Flor Elizabeth Rodriguez, 21, sits in one of her old classrooms at the Centro Escolar Comunidad Milingo in Suchitoto. Her five-year-old daughter is there with her, waiting still. Rodriguez had to drop out of school when she was 14, a reality many girls in rural communities in El Salvador grapple with. She became pregnant at 16 by her partner, who was 25 years-old at the time.
“I didn’t know what contraceptives were; no one taught me at home or in school,” says Rodriguez. She recalls the surprise she felt when she got her period since she didn’t know what it was or how to use a pad. “I don’t regret getting pregnant,” she continues, “but had I received sex education maybe I wouldn’t be where I am at this point in my life.”
Teen pregnancies are, in part, a result of sexual violence and laws that prohibit abortion under any circumstance. But many are the consequence of taboos around sex and the lack of sex education. The government of El Salvador has made great strides in recognizing sex education as a reproductive right and has created a curriculum to teach it in public schools. But implementation has been slow. The government is partnering with civil society and international organizations to train teachers and push the curriculum in schools.
At the encouragement of her teachers, Rodriguez began taking sex-ed workshops at La Colectiva after she returned to school. Everything was new to her; from the names of the reproductive organs, contraception, and abortion rights, to the importance of self-esteem, healthy relationships, and her reproductive rights.
“I grew up with my grandmother who thinks that sex education is inciting young people to have sex, but that’s not true,” she says as her two-year-old daughter plays quietly at her side. “Now I am in a position where I can offer advice to others.” At the moment Rodriguez is not working nor did she ever imagined the implications of having a child at this age. UNFPA reports show that 40% of teen moms in 2015 were in school before they got pregnant of which only one in four went back. Teen pregnancy will cost the Salvadoran government about $352 million USD, according to the UNFPA, which measured the impact that a lack of education and limited job opportunities has on 40 years of the women’s productive life.
The young mother dreams of becoming an English teacher and working more closely with La Colectiva. “When you have the knowledge, you can plan when to have kids,” says Rodriguez. “As a country we are suffering financially, why do we bring so many children into this world only so they can be poor? We will never prosper this way.”
La Colectiva is present across the country, relying on volunteers and community leaders to reach remote rural areas. Anabel Recinos is one of them. On her way to a sex ed workshop one morning in early May, Recinos talked about the challenges that lay ahead. She was heading to a middle school in Panchimalco, a community riddled with gang violence just outside of San Salvador, and spoke bluntly about the issues that make conservative policy makers uncomfortable.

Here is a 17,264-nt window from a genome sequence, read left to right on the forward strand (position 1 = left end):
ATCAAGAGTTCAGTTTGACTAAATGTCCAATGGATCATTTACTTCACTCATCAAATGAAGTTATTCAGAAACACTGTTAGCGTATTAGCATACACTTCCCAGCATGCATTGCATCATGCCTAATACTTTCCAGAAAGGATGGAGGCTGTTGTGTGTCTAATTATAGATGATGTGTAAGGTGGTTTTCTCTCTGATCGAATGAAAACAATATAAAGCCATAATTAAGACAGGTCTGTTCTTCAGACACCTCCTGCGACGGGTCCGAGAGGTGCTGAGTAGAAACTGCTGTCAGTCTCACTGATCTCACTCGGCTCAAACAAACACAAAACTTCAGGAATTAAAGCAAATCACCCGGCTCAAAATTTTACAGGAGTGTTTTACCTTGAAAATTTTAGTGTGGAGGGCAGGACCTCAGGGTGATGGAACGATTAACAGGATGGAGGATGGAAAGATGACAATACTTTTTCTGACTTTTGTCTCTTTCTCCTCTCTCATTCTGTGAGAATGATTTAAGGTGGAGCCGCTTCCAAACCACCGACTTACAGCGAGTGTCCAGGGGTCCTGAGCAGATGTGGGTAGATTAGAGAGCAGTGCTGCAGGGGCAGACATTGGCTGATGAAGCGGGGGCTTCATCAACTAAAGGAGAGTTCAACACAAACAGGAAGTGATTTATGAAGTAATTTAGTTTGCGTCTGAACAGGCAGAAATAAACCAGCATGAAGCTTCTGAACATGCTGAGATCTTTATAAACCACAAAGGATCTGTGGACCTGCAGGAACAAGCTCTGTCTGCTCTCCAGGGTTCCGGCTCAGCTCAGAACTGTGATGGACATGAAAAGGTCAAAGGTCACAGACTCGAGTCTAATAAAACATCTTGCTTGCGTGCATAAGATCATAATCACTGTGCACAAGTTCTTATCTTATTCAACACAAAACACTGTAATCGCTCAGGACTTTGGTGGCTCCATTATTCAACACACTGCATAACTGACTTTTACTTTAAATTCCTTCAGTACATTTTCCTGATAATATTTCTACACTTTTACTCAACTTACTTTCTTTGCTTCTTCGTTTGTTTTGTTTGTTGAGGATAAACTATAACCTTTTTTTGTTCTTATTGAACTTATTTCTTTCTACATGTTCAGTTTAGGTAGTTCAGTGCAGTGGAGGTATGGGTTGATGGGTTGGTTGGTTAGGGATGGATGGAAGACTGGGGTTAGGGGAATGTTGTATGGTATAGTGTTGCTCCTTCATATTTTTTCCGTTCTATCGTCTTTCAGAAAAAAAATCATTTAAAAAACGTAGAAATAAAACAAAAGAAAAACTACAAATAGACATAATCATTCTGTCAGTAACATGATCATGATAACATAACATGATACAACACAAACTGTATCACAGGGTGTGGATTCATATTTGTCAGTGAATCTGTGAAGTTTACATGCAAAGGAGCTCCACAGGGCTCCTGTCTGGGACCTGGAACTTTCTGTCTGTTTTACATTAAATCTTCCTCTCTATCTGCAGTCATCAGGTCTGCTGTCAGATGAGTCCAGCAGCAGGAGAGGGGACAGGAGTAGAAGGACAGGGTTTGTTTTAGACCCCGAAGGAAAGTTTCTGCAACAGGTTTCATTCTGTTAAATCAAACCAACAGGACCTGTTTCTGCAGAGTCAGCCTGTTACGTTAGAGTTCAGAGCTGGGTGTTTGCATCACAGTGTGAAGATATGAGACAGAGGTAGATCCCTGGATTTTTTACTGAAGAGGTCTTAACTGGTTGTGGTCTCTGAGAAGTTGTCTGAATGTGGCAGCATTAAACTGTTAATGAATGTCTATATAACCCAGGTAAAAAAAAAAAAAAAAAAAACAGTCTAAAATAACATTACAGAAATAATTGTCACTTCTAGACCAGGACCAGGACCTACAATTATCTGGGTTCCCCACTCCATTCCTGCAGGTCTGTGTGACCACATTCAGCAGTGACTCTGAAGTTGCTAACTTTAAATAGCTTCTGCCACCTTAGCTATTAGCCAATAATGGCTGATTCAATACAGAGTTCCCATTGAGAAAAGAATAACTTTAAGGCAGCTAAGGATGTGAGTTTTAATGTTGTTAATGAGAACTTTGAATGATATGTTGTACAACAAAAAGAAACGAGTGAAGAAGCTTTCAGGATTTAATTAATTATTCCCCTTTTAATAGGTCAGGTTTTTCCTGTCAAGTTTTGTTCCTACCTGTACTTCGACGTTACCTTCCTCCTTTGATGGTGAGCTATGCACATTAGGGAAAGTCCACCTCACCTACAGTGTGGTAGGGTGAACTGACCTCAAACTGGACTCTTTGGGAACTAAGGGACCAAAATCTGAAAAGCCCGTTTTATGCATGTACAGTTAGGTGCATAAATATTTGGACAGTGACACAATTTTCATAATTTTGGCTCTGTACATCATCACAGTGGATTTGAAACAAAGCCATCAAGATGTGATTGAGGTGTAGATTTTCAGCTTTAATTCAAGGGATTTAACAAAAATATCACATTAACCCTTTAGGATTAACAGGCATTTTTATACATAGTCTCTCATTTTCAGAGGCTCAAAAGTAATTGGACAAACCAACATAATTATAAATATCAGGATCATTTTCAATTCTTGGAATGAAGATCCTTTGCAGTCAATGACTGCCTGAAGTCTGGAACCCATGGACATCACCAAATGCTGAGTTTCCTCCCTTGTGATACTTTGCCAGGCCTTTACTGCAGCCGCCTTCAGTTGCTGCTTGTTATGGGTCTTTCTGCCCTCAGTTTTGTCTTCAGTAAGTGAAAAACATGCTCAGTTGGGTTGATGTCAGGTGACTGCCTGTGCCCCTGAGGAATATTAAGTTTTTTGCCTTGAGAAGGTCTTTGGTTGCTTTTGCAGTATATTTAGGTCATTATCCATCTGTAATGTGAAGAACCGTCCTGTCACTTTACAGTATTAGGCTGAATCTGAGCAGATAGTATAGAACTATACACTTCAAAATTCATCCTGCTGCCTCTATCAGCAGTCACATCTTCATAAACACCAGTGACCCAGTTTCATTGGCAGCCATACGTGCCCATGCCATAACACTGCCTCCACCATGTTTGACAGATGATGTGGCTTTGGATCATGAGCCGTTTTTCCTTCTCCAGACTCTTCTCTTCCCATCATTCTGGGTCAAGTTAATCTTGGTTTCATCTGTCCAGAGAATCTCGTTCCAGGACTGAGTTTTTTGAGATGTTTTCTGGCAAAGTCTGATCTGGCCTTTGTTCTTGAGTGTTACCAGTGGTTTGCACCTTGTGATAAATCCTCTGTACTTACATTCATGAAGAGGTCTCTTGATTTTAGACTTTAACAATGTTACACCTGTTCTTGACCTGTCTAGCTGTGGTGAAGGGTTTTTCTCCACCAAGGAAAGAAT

“I don’t understand this society that doesn’t want to teach sex ed, but at the same time young girls are being raped and getting pregnant because of it,” she stated. Despite the government’s efforts to implement sex ed in school, teachers, parents, and conservative sectors of society still pushback. Religious groups have a history of organizing against gay marriage, LGBTQ rights, the decriminalization of abortion, and sex ed in schools. Some politicians in congress are also outspoken when siding with religious groups and referencing God to oppose legislation.
The young law student recalled the time she was teaching teenagers about reproductive rights at a school when a principal told her the content was not apt for kids that age. “I told him, how come?” she exclaims. “There are nine and 10-year-old girls giving birth right now because they were raped,” she continued. According to feminists and human rights activists, these are the ugly truths that are hard to reckon with as a society and are thus normalized.
El Salvador’s newly elected president Nayib Bukele took office this June, and Salvadorans are hopeful for systemic changes. His administration has not taken a stance in regards to abortion rights and they remain hopeful he will at least lessen the restrictions on abortion. But the women at La Colectiva know they can’t just sit back and wait; they want to be participants. This is the reason why they invite all women to their feminist schools, conferences, workshops, marches, and events. As Morena Herrera, La Colectiva’s founder, puts it: “The goal is for women to know their own rights and those of others so that they can defend them together and become activists, together.”
This reporting was supported by the International Women’s Media Foundation’s Reproductive Health, Rights, and Justice in the Americas.
Hiba Dlewati contributed to this reporting.